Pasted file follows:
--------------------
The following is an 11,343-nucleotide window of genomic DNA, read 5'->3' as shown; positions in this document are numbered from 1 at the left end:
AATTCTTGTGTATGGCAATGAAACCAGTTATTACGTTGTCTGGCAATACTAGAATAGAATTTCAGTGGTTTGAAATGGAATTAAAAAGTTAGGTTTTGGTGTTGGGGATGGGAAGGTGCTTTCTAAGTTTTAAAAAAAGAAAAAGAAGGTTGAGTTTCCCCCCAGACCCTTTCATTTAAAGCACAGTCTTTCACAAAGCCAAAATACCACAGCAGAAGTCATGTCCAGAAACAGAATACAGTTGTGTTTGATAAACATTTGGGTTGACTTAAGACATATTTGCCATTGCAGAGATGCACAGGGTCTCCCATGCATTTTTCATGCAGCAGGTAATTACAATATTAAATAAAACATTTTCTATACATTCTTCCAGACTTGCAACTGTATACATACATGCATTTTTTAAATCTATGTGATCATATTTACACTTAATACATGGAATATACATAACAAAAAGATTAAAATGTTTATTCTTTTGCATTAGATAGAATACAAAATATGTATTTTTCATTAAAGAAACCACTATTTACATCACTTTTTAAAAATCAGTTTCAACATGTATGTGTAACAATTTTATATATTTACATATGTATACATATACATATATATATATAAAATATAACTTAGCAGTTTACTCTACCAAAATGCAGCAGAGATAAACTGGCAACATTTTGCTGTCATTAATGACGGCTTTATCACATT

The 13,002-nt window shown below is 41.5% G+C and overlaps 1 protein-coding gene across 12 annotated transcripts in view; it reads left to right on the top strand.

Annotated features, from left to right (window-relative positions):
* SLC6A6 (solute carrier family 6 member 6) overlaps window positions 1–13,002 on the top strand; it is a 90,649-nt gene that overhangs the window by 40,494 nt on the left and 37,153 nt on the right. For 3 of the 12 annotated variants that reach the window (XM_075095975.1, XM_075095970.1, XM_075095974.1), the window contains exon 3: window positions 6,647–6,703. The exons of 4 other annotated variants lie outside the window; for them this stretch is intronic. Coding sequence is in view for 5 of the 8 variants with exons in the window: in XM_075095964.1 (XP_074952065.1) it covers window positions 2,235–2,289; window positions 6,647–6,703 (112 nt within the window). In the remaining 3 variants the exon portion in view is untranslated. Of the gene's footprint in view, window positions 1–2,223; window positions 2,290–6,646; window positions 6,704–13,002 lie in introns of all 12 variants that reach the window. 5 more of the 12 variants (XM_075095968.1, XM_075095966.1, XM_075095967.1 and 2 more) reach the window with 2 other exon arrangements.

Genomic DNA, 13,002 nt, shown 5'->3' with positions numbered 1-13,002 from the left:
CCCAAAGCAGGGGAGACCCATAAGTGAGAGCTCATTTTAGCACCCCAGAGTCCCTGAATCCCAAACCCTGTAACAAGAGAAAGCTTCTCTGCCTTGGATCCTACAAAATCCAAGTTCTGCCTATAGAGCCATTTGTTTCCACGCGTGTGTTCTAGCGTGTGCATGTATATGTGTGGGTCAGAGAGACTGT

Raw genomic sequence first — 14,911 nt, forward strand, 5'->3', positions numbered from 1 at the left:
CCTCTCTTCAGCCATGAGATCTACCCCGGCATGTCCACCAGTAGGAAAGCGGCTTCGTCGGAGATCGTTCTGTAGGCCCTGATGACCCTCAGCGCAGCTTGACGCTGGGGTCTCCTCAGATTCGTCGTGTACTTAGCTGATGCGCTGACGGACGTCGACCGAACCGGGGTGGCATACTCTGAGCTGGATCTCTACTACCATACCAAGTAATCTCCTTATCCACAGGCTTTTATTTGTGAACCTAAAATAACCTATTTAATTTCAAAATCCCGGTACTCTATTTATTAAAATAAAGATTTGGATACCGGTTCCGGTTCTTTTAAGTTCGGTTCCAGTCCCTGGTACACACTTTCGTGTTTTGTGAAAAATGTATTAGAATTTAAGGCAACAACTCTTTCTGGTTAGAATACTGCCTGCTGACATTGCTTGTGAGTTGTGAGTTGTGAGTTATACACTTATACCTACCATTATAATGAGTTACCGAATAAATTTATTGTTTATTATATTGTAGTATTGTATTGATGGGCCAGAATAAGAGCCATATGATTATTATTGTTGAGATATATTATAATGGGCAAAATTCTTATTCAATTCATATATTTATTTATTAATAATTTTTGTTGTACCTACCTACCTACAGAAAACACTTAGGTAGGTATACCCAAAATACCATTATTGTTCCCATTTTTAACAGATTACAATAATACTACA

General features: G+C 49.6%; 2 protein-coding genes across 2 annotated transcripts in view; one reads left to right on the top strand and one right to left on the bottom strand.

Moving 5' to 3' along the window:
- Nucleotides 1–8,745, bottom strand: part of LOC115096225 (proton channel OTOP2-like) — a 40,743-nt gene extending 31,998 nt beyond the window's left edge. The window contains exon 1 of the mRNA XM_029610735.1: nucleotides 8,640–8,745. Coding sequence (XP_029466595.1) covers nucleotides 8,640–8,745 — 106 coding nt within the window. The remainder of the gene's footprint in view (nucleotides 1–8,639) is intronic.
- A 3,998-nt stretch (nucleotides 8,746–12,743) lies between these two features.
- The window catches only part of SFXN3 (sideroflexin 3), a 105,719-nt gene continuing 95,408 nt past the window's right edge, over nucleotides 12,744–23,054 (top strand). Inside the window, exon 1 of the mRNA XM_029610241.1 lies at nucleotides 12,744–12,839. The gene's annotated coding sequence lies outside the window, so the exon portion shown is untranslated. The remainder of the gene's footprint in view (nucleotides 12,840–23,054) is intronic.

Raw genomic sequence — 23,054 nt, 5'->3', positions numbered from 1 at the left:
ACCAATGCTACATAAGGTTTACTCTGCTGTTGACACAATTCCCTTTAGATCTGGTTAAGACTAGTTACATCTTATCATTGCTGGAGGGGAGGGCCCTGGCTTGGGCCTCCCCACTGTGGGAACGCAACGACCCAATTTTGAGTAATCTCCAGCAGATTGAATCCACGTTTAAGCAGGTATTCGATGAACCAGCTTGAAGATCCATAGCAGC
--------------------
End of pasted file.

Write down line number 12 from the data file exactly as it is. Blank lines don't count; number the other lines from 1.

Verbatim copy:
- Nucleotides 1–8,745, bottom strand: part of LOC115096225 (proton channel OTOP2-like) — a 40,743-nt gene extending 31,998 nt beyond the window's left edge. The window contains exon 1 of the mRNA XM_029610735.1: nucleotides 8,640–8,745. Coding sequence (XP_029466595.1) covers nucleotides 8,640–8,745 — 106 coding nt within the window. The remainder of the gene's footprint in view (nucleotides 1–8,639) is intronic.